Mama's Mexican Kitchen closed March 31, but Belltown’s venerable destination for massive burritos and questionable decisions is back with a new owner, a slightly new name, and a room that’s still decidedly Mama’s, just a little cleaner.
Marcus Charles, who owns Local 360 across the street and Bell and Whete a block down, not to mention the Crocodile, stepped in after the building was sold and Mike and Marla McAlpin, who ran the restaurant since 1974, decided it was time to retire. Since the McAlpins knew and trusted Charles as a fellow denizen of the neighborhood, they decided to remain partners, allowing a vestige of the longstanding Mexican restaurant to live on as Mama's Cantina.
And it will live on even after the building is sold and eventually redeveloped. No one has any idea when that will actually happen—there’s a thicket of preservation and planning questions to wade through—but when it does, Charles already has a lease for whatever gets built here.
“I didn’t want that process to go along with a boarded-up building,” says Charles of his decision to reopen Mama’s in its current iteration, even if its days are technically numbered. His crew spent a month sprucing up the space, pulling down ceiling tiles, pulling up carpet, and transforming the weird warren of rooms into a more open layout with a proper (and well-stocked) bar up front. The bartop is made of laths from the old ceiling, and Charles installed something I didn’t realize Mama’s desperately needed: a frozen margarita machine.
The Elvis room remains, and booths and decorative tchotchkes are rearranged for better aesthetics. “Everything was here,” says Charles of the decor. “We just played Tetris.”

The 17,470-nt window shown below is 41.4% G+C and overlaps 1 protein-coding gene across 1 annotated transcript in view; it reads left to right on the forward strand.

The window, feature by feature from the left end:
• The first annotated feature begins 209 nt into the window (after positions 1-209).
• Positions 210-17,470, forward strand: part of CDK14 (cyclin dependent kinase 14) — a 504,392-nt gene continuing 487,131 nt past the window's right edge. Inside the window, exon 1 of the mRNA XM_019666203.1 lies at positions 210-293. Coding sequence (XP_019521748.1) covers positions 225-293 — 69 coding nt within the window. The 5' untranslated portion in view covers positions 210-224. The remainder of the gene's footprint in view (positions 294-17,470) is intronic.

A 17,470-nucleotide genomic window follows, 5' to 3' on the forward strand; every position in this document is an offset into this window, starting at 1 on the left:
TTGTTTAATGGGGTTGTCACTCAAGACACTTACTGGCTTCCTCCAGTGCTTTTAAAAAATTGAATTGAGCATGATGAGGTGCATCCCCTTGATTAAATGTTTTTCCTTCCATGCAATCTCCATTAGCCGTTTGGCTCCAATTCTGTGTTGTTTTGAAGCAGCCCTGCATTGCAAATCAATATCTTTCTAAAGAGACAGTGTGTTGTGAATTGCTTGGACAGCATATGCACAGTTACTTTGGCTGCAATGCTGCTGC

If the space is a subtle evolution of Mama’s, the menu is markedly different. Chef Jenny Izaguirre, who also oversees Bell and Whete, but together a menu of halibut poke tostadas, pork mole burritos, and tortilla chips with five salsa options. She drew inspiration from street food via LA, Mexico City, and even Korea; Charles is especially fond of the so-called Korean quesadilla, stuffed with kalbi and kimchi.
Meanwhile, on Ballard Ave: It’s not technically a restaurant being reborn, but a pair of conjoined nineteenth-century houses will see new life as a trattoria. San Fermo opens on Monday, May 16, blending straight-up regional Italian dishes with their cheese-laden red sauce permutations we’ve come to love to much here in the U.S. Think duck and ricotta ravioli with sage, but also giant chicken parm sandwiches.
Chef Sam West came over from Percy’s down the street; the restaurant is the work of Tim Baker and his partners Jeff Ofelt and Wade Weigel, who just happen to be the guys behind Percy’s, as well as Bimbo’s, Cha Cha, Rudy’s barbershops, and the Ace Hotel. This is an aesthetically savvy crew that took on a massive conversion project; I’m looking forward to seeing the space.